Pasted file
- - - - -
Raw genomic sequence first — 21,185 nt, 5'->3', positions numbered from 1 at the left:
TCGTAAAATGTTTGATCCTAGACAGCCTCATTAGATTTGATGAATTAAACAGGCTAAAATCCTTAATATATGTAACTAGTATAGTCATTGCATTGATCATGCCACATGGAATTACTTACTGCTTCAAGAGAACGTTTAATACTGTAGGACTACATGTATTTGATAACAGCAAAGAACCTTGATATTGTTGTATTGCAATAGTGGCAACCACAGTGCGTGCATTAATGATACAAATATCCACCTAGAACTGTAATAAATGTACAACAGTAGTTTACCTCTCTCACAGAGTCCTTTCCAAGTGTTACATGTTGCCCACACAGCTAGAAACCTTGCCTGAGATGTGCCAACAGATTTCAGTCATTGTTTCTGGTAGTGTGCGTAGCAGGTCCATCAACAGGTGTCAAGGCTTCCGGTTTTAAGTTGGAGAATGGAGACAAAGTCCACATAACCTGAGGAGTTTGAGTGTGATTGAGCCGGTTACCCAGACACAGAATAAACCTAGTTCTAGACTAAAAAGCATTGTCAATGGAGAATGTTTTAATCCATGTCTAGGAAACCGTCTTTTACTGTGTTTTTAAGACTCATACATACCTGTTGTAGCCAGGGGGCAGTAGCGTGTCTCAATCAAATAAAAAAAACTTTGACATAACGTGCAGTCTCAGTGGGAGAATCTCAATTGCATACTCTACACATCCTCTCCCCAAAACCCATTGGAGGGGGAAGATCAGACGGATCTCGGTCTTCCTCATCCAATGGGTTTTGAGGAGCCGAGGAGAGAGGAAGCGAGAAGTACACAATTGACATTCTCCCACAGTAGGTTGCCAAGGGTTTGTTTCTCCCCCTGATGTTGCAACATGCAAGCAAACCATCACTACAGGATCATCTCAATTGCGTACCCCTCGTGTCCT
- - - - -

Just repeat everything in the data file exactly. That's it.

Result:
Raw genomic sequence first — 21,185 nt, 5'->3', positions numbered from 1 at the left:
TCGTAAAATGTTTGATCCTAGACAGCCTCATTAGATTTGATGAATTAAACAGGCTAAAATCCTTAATATATGTAACTAGTATAGTCATTGCATTGATCATGCCACATGGAATTACTTACTGCTTCAAGAGAACGTTTAATACTGTAGGACTACATGTATTTGATAACAGCAAAGAACCTTGATATTGTTGTATTGCAATAGTGGCAACCACAGTGCGTGCATTAATGATACAAATATCCACCTAGAACTGTAATAAATGTACAACAGTAGTTTACCTCTCTCACAGAGTCCTTTCCAAGTGTTACATGTTGCCCACACAGCTAGAAACCTTGCCTGAGATGTGCCAACAGATTTCAGTCATTGTTTCTGGTAGTGTGCGTAGCAGGTCCATCAACAGGTGTCAAGGCTTCCGGTTTTAAGTTGGAGAATGGAGACAAAGTCCACATAACCTGAGGAGTTTGAGTGTGATTGAGCCGGTTACCCAGACACAGAATAAACCTAGTTCTAGACTAAAAAGCATTGTCAATGGAGAATGTTTTAATCCATGTCTAGGAAACCGTCTTTTACTGTGTTTTTAAGACTCATACATACCTGTTGTAGCCAGGGGGCAGTAGCGTGTCTCAATCAAATAAAAAAAACTTTGACATAACGTGCAGTCTCAGTGGGAGAATCTCAATTGCATACTCTACACATCCTCTCCCCAAAACCCATTGGAGGGGGAAGATCAGACGGATCTCGGTCTTCCTCATCCAATGGGTTTTGAGGAGCCGAGGAGAGAGGAAGCGAGAAGTACACAATTGACATTCTCCCACAGTAGGTTGCCAAGGGTTTGTTTCTCCCCCTGATGTTGCAACATGCAAGCAAACCATCACTACAGGATCATCTCAATTGCGTACCCCTCGTGTCCT